Space Western

Space Western is a subgenre of science fiction, primarily grounded in film and television, that transposes themes of American Western books and film to a backdrop of futuristic space frontiers; it is the complement of the science fiction Western, which transposes science fiction "themes" onto an American Western "setting".

"The Final Frontier" as a backdrop

This term supposes that the future of space exploration will be much like the taming of the old west of America. In some cases this may quite literally include frontier towns, train heists, and horses. The short-lived television series "Firefly" (and subsequent sequel film, "Serenity") includes "core" worlds which consist of large high-tech cities and "border" worlds which are uncivilized and unindustrialized, violent, and often dusty. In other cases, only some places in the world have a Western feel, such as Planet Gunsmoke in "Trigun". Outlaws thrive in the unmonitored wilderness of the frontier in the conventional western genre, and the space western is no different; outlaws are often a consistent theme.

To some, Western frontier themes or "cowboyish" characters are enough to establish a story or setting as a space Western. "Star Trek" depicts space as "the Final Frontier". Indeed, the prequel series "" (2001-2005) shows a disorganized and untamed galaxy, from which the peaceful United Federation of Planets would later be established. The "StarCraft" world setting was designed to feel rough and frontier-like, but contains no obvious visual or thematic throwbacks to Westerns.

Criticisms

This "frontier stories" view of the future is only one of many ways to look at space exploration, and not one that is held in high regard by futurologists like Raymond Kurzweil, who assert that humans will evolve past the need for rocket ships in the near future.

The Turkey City Lexicon, [ [http://www.sfwa.org/writing/turkeycity.html A Primer for SF Workshops] ] a document produced by the Turkey City science fiction writers' workshop, condemns the space Western as "The most pernicious suite of 'Used Furniture' [that is, use of a pre-established background instead of a freshly created world] . The grizzled space captain swaggering into the spacer bar and slugging down a Jovian brandy, then laying down a few credits for a space hooker to give him a Galactic Rim Job."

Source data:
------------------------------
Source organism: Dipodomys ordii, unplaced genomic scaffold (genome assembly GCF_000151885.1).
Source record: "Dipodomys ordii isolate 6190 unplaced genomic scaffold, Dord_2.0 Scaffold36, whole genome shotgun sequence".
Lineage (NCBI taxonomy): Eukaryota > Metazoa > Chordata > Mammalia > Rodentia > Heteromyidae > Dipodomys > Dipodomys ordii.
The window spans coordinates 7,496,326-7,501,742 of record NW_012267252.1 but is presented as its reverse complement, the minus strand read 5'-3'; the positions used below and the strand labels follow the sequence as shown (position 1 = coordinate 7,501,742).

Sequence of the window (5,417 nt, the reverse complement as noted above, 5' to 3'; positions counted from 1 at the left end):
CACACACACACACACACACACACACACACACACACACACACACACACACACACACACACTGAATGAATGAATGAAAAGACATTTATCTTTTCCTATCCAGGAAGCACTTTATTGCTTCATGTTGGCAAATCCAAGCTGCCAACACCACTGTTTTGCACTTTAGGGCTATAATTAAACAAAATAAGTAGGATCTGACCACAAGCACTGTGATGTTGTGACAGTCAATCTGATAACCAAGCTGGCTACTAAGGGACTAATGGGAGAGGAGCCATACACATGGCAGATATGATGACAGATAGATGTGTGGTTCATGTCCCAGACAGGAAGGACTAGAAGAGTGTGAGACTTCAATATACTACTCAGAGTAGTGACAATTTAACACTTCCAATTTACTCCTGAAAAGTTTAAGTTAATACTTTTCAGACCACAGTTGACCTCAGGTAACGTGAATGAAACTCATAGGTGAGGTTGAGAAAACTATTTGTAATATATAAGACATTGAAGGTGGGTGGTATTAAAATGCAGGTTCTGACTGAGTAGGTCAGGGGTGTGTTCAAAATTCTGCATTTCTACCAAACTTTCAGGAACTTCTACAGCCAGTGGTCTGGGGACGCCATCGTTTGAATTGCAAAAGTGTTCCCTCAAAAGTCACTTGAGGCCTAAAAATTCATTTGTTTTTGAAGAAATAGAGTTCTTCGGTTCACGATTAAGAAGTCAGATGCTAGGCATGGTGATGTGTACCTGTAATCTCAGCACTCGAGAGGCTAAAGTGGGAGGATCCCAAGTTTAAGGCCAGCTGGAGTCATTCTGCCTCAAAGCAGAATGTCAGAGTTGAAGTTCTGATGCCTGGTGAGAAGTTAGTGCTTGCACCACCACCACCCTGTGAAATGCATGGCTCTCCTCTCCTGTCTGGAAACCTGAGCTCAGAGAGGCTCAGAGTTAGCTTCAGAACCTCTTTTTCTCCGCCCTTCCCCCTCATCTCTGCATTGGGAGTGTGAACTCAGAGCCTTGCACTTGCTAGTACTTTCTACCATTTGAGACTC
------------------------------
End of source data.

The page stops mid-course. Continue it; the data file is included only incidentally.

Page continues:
Galaxy ran an ad on its back cover, "You won't find it in Galaxy", which gave the beginnings of make-believe parallel Western and SF stories featuring a character named Bat Durston. From this ad stemmed the derisive term "Bat Durston" to refer to the subgenre. A Bat Durston is always a derogatory term, indicating that the entire story could be transplanted to the West without more than cosmetic changes. If the story uses Western motifs but contains a speculative element that can not be removed without redoing the plot, it may be a space Western but not a Bat Durston.

Examples

The influence of Westerns on Gene Roddenberry's original concept for "" can be seen in the series' opening narration: "Space, the final frontier ...". Roddenberry pitched "Star Trek" to network executives as "Wagon Train" to the stars." [ [http://www.startrek.com/startrek/view/news/editorials/article/3289.html Remembering Gene Roddenberry] ]

Tatooine is the quintessential frontier world in the Star Wars universe and the Mos Eisley Cantina is reminiscent of the saloons in old Westerns. In many Western films, the saloon is where alliances are established, and in Star Wars the cantina is the setting for the forging of an important alliance between Luke Skywalker and Han Solo. Han Solo is depicted as cowboyish in both dress and attitude. He displays archetypical characteristics of the American movie cowboy — toughness, independence, and skill with a gun. Han Solo, Boba Fett, and Jango Fett can all be viewed as gunslingers in the Star Wars universe. In Westerns, bounty hunters are commonly depicted as romantic figures, such as the so-called Man with No Name played by Clint Eastwood. George Lucas attributes the character of Boba Fett to The Man with No Name in the DVD commentary on The Empire Strikes Back.